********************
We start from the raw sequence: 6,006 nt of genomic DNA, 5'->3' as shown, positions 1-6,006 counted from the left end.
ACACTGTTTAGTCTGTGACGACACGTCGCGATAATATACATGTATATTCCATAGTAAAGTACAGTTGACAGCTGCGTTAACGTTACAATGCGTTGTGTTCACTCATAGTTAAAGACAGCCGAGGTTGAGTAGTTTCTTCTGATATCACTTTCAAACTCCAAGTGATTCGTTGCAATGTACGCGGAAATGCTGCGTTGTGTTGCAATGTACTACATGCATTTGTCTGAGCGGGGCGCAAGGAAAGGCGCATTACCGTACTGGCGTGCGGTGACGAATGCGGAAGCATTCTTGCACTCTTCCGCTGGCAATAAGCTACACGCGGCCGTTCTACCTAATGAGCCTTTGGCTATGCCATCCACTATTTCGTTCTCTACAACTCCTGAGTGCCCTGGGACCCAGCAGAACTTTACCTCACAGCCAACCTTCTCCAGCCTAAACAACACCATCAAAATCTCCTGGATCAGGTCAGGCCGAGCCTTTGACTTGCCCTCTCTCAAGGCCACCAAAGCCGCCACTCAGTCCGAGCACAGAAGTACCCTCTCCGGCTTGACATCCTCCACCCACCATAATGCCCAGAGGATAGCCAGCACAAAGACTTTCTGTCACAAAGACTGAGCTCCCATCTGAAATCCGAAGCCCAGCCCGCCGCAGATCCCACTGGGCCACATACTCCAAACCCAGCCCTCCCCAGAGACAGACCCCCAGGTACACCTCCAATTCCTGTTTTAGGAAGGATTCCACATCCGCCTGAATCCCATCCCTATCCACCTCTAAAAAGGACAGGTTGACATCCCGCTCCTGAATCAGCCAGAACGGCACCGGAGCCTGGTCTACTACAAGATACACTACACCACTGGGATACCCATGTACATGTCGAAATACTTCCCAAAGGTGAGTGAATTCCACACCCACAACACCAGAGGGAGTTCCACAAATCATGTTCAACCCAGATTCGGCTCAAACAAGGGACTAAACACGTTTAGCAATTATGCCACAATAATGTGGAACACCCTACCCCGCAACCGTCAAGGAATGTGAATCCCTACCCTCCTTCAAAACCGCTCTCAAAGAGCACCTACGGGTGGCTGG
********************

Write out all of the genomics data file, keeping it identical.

We start from the raw sequence: 6,006 nt of genomic DNA, 5'->3' as shown, positions 1-6,006 counted from the left end.
ACACTGTTTAGTCTGTGACGACACGTCGCGATAATATACATGTATATTCCATAGTAAAGTACAGTTGACAGCTGCGTTAACGTTACAATGCGTTGTGTTCACTCATAGTTAAAGACAGCCGAGGTTGAGTAGTTTCTTCTGATATCACTTTCAAACTCCAAGTGATTCGTTGCAATGTACGCGGAAATGCTGCGTTGTGTTGCAATGTACTACATGCATTTGTCTGAGCGGGGCGCAAGGAAAGGCGCATTACCGTACTGGCGTGCGGTGACGAATGCGGAAGCATTCTTGCACTCTTCCGCTGGCAATAAGCTACACGCGGCCGTTCTACCTAATGAGCCTTTGGCTATGCCATCCACTATTTCGTTCTCTACAACTCCTGAGTGCCCTGGGACCCAGCAGAACTTTACCTCACAGCCAACCTTCTCCAGCCTAAACAACACCATCAAAATCTCCTGGATCAGGTCAGGCCGAGCCTTTGACTTGCCCTCTCTCAAGGCCACCAAAGCCGCCACTCAGTCCGAGCACAGAAGTACCCTCTCCGGCTTGACATCCTCCACCCACCATAATGCCCAGAGGATAGCCAGCACAAAGACTTTCTGTCACAAAGACTGAGCTCCCATCTGAAATCCGAAGCCCAGCCCGCCGCAGATCCCACTGGGCCACATACTCCAAACCCAGCCCTCCCCAGAGACAGACCCCCAGGTACACCTCCAATTCCTGTTTTAGGAAGGATTCCACATCCGCCTGAATCCCATCCCTATCCACCTCTAAAAAGGACAGGTTGACATCCCGCTCCTGAATCAGCCAGAACGGCACCGGAGCCTGGTCTACTACAAGATACACTACACCACTGGGATACCCATGTACATGTCGAAATACTTCCCAAAGGTGAGTGAATTCCACACCCACAACACCAGAGGGAGTTCCACAAATCATGTTCAACCCAGATTCGGCTCAAACAAGGGACTAAACACGTTTAGCAATTATGCCACAATAATGTGGAACACCCTACCCCGCAACCGTCAAGGAATGTGAATCCCTACCCTCCTTCAAAACCGCTCTCAAAGAGCACCTACGGGTGGCTGG